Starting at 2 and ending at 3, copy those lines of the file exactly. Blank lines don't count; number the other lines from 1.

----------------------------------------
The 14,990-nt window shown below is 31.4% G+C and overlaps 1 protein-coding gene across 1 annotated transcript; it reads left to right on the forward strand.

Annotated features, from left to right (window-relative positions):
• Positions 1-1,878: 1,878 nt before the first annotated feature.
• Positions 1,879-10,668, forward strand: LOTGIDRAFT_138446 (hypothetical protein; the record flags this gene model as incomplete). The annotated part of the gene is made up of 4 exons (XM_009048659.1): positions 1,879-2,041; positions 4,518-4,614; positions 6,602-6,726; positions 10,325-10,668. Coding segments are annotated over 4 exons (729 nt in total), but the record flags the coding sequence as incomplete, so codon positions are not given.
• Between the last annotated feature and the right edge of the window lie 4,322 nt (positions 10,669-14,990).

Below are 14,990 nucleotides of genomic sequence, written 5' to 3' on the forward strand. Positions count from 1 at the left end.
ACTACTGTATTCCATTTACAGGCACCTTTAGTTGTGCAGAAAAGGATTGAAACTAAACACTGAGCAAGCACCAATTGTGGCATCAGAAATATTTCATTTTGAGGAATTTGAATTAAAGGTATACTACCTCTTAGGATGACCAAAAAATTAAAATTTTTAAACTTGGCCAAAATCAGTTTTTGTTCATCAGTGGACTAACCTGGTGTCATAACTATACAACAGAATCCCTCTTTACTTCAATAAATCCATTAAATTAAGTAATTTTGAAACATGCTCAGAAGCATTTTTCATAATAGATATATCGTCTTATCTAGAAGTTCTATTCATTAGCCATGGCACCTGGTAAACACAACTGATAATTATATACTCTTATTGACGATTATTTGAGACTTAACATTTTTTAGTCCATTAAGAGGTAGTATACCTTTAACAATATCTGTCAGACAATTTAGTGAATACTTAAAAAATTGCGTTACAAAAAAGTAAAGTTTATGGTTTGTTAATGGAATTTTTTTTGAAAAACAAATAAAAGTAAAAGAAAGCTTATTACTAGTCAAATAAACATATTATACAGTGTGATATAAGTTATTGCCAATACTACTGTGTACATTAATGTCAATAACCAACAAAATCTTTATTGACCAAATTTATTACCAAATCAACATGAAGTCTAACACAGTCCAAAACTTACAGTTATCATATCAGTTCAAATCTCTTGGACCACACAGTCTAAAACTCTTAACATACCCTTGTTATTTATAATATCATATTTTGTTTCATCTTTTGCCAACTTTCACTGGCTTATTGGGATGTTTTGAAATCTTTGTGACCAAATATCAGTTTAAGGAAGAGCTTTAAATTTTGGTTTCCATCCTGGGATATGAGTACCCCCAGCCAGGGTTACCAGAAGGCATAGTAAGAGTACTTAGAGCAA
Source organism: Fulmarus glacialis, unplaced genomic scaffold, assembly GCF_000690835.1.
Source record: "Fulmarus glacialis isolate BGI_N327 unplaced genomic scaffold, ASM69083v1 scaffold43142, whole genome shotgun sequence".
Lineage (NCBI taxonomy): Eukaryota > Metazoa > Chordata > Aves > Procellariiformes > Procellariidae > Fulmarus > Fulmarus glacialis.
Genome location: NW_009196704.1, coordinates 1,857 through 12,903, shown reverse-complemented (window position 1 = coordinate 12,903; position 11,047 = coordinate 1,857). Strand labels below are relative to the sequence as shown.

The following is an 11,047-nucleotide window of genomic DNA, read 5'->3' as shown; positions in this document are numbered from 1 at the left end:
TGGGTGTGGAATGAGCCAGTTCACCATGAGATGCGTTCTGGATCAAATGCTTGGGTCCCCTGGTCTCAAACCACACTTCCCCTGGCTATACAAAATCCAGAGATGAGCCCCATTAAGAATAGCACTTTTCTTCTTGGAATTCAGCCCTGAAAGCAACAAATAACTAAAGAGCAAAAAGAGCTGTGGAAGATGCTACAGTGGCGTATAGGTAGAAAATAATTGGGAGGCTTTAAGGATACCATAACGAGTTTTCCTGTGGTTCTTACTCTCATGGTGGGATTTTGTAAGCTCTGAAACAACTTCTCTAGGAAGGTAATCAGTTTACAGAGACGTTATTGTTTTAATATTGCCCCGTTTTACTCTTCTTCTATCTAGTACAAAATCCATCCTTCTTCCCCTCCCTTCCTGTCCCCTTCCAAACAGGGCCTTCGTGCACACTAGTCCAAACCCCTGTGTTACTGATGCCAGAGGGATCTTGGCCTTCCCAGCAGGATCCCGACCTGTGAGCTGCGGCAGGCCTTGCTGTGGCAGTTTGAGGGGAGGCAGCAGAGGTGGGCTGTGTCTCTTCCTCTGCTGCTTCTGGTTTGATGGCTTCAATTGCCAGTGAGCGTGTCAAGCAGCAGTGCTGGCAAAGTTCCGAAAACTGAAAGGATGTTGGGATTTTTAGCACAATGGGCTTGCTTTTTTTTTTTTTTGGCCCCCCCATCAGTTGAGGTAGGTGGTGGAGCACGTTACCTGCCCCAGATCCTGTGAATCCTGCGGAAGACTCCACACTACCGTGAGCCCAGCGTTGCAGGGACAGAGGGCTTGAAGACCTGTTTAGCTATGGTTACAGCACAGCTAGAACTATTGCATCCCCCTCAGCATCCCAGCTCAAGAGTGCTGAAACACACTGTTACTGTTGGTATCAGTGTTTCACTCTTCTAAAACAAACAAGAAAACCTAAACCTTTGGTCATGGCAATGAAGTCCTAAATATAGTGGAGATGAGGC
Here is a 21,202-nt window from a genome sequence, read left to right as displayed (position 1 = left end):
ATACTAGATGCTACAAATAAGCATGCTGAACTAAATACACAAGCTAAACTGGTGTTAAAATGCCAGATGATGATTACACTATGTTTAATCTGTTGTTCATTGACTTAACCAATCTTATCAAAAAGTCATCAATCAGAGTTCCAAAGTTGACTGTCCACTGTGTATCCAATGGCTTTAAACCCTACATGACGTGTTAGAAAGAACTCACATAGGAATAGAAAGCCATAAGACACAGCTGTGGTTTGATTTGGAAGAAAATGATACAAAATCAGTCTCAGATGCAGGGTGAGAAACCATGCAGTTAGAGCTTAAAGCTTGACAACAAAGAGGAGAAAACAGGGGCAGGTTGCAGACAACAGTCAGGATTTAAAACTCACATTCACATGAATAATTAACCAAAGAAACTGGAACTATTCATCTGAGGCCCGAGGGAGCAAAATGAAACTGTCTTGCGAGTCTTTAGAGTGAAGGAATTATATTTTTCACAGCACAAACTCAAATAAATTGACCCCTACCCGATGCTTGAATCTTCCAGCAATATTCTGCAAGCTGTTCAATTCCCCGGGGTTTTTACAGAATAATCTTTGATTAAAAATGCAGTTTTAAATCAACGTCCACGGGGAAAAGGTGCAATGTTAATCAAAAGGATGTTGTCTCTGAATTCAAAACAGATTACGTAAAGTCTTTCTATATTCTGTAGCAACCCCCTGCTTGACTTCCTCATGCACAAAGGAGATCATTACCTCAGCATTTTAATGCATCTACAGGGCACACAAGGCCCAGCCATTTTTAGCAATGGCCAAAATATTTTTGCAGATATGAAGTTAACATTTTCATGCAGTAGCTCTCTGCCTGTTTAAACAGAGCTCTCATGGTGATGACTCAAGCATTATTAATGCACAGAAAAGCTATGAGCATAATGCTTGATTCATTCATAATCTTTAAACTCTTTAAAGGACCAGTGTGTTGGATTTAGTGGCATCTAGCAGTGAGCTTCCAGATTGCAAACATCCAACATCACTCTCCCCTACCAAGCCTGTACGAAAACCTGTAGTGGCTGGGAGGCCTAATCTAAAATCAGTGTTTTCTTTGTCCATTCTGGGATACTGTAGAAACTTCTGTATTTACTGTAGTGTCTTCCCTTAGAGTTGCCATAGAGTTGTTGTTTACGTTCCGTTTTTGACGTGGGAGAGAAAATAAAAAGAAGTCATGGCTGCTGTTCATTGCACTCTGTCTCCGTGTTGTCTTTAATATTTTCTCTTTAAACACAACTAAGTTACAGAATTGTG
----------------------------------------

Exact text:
Annotated features, from left to right (window-relative positions):
• Positions 1-1,878: 1,878 nt before the first annotated feature.